Thursday, September 2, 2010
Thursday, September 2, 2010
We already met Sarah Wallis Bowdich (1791-1856) on Tuesday, with an excerpt from her own Stories of Strange Lands... (1835) that described her handily thwarting a mutiny in 1816. Although there were several excellent guesses as to her reasons for traveling to Africa, the reality was much more unusual – as was her entire life.
As the only daughter of an Essex linen-draper, Sarah was already adventurous as a girl, and enjoyed fishing, riding, and exploring the countryside. She met her future husband, explorer and scholar Thomas Edward Bowdich (1791?-1824), in London, and the two wed in 1813. They were clearly kindred spirits. Their honeymoon was a 800 mile trip through Wales on horseback while teaching one another foreign languages. In 1814 Thomas was employed by the Royal African Company, and Sarah and their infant daughter soon sailed to join him in 1816 - that voyage that included the mutiny.
But when Sarah arrived at Cape Coast Castle in Ghana, she learned that her husband had briefly returned to England. Undaunted, she used the time to begin documenting local natural history, the first European woman to do so. Sadly, her daughter died of a local fever, and her reunion with Thomas was bittersweet. The two then continued their travels and their studies for the next eighteen months, making Sarah the first European woman to explore tropical western Africa.
Shifting to Paris to further their studies, the Bowdichs became friends with the most prominent French naturalists. While Thomas continued his studies, Sarah supported their household by writing and illustrating her first volume, Taxidermy. She also gave birth to several more children. Sarah, Thomas, and their growing family returned to Africa in 1823, but in Gambia Thomas died of fever, leaving Sarah and the three children stranded and penniless.
But Sarah was determined to make a career of her natural history paintings. She sold pictures to support her children while completing Thomas's last book for publication, and also continued her own work, cataloguing new species of fish, plants, and animals. Returning to Paris and London, she was in demand for both her art and her knowledge. Among other projects, she wrote articles for the famed publisher Rudolph Ackermann and for the Magazine of Natural History. She wrote a biography of her mentor, the naturalist George Cuvier. She was forced to put her career aside in 1838 to nurse her dying mother, but then returned with a vengeance, publishing seventeen books and five articles between 1840-1856. Her artwork was so well regarded that she exhibited at the Royal Academy of Art. She also found time to raise her three children. Oh, and she also remarried, to a gentleman named Robert Lee, though she had labored so hard to establish "Mrs. Bowdich" as her author's name that she didn't make her marriage public (or take her new husband's name) until they had been wed for three years.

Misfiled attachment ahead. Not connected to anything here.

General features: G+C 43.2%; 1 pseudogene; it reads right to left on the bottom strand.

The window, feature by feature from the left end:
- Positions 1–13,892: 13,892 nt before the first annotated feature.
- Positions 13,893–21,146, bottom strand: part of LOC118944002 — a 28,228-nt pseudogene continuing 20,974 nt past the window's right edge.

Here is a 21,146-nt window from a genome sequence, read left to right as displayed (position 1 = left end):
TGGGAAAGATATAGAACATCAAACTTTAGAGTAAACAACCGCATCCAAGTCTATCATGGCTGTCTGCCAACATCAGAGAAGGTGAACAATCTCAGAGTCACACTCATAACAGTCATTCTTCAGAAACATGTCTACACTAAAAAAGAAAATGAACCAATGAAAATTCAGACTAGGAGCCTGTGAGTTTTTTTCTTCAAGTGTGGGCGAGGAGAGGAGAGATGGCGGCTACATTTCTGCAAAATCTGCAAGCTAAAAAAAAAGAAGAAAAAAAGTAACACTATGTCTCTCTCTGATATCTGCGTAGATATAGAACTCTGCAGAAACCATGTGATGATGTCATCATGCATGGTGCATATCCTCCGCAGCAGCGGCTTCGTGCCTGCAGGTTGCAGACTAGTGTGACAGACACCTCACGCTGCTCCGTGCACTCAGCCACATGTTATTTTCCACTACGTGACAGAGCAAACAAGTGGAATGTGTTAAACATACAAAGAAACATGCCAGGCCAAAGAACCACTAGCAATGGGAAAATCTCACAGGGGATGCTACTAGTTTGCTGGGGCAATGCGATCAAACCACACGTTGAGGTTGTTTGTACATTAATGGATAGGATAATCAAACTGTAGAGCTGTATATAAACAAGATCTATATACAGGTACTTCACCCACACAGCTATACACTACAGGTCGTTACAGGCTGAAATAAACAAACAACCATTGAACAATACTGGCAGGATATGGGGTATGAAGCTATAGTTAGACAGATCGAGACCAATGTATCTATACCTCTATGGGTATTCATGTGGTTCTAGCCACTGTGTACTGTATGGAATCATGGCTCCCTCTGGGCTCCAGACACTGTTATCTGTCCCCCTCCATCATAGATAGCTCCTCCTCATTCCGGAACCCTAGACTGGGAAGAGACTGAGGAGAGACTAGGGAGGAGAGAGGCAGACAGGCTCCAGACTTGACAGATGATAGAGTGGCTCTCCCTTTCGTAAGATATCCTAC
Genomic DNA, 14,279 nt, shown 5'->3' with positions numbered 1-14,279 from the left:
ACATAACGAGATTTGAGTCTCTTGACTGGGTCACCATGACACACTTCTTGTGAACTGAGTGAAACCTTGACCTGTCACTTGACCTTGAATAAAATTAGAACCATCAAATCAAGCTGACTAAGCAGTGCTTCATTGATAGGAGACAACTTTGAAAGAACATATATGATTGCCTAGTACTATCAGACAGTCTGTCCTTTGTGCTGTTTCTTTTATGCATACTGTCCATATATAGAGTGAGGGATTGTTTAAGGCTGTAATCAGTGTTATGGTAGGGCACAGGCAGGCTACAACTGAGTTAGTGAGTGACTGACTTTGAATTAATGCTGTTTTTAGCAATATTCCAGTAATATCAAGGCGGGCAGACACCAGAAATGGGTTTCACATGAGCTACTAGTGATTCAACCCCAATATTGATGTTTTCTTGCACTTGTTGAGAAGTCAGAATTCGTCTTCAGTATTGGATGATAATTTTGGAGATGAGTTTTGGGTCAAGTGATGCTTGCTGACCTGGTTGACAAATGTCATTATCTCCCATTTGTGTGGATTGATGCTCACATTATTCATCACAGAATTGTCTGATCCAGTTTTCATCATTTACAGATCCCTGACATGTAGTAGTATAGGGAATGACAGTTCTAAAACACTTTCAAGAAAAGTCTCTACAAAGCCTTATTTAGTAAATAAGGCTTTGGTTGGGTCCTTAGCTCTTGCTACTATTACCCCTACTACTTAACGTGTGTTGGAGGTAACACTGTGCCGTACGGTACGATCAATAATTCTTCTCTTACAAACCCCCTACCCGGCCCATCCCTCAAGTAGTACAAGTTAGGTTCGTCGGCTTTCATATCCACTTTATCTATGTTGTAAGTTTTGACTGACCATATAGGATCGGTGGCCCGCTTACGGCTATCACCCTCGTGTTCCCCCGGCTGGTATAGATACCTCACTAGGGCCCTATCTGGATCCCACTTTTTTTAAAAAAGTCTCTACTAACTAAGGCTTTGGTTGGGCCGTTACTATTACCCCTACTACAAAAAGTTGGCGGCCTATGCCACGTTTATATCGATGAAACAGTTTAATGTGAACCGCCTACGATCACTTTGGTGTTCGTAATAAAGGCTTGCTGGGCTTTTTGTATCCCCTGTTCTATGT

Perhaps Sarah's greatest single achievement is The Fresh Water Fishes of Great Britain, a project that made the most of her rare gift for artistic, scientific observation. The detail and accuracy of her hand-painted plates – the costly project was limited to fifty copies – are still studied by naturalists today, and prized by rare-book and art collectors as well. (The last copy that came to auction was sold in 1993 for nearly $30,000.) She painted each fish from life, and employed a painstaking technique that employed watercolours and gold and silver foil to replicate the shimmer of the scales.
The project took her ten years (1828-1838) to complete, because, as her daughter later explained, "My mother...having three children to support by her pen and pencil, could not afford to devote all her time to this one work, which accounts for the length of time it was in completion." What twenty-first century mother, likewise stretched between work and family, cannot relate to that?
Above: Rudd, from The Freshwater Fishes of Great Britain, by Sarah Bowdich (Lee), c. 1828